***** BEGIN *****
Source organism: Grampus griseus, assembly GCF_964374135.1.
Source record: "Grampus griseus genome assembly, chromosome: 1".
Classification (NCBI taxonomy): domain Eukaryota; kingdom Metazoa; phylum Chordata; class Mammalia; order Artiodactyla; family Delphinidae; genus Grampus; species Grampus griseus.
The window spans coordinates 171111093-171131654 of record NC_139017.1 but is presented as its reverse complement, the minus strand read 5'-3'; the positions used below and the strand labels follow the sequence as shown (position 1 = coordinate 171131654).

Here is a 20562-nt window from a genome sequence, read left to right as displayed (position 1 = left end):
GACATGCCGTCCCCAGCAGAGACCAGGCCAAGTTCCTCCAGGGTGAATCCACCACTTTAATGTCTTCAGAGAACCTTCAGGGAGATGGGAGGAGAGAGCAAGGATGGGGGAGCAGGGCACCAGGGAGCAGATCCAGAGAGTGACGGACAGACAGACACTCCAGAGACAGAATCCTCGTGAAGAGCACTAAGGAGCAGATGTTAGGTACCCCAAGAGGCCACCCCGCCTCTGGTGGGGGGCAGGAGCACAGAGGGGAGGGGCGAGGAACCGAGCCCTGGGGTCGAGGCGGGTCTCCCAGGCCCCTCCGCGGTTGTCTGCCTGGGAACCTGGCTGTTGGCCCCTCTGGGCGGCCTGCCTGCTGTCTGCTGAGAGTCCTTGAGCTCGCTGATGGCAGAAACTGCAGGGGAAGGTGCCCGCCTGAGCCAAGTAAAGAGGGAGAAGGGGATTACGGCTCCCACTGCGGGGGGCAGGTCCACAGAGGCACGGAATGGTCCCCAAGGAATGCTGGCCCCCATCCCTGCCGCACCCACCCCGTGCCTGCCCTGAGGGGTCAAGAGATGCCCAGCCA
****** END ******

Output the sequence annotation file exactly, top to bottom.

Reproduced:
Source organism: Grampus griseus, assembly GCF_964374135.1.
Source record: "Grampus griseus genome assembly, chromosome: 1".
Classification (NCBI taxonomy): domain Eukaryota; kingdom Metazoa; phylum Chordata; class Mammalia; order Artiodactyla; family Delphinidae; genus Grampus; species Grampus griseus.
The window spans coordinates 171111093-171131654 of record NC_139017.1 but is presented as its reverse complement, the minus strand read 5'-3'; the positions used below and the strand labels follow the sequence as shown (position 1 = coordinate 171131654).

Here is a 20562-nt window from a genome sequence, read left to right as displayed (position 1 = left end):
GACATGCCGTCCCCAGCAGAGACCAGGCCAAGTTCCTCCAGGGTGAATCCACCACTTTAATGTCTTCAGAGAACCTTCAGGGAGATGGGAGGAGAGAGCAAGGATGGGGGAGCAGGGCACCAGGGAGCAGATCCAGAGAGTGACGGACAGACAGACACTCCAGAGACAGAATCCTCGTGAAGAGCACTAAGGAGCAGATGTTAGGTACCCCAAGAGGCCACCCCGCCTCTGGTGGGGGGCAGGAGCACAGAGGGGAGGGGCGAGGAACCGAGCCCTGGGGTCGAGGCGGGTCTCCCAGGCCCCTCCGCGGTTGTCTGCCTGGGAACCTGGCTGTTGGCCCCTCTGGGCGGCCTGCCTGCTGTCTGCTGAGAGTCCTTGAGCTCGCTGATGGCAGAAACTGCAGGGGAAGGTGCCCGCCTGAGCCAAGTAAAGAGGGAGAAGGGGATTACGGCTCCCACTGCGGGGGGCAGGTCCACAGAGGCACGGAATGGTCCCCAAGGAATGCTGGCCCCCATCCCTGCCGCACCCACCCCGTGCCTGCCCTGAGGGGTCAAGAGATGCCCAGCCA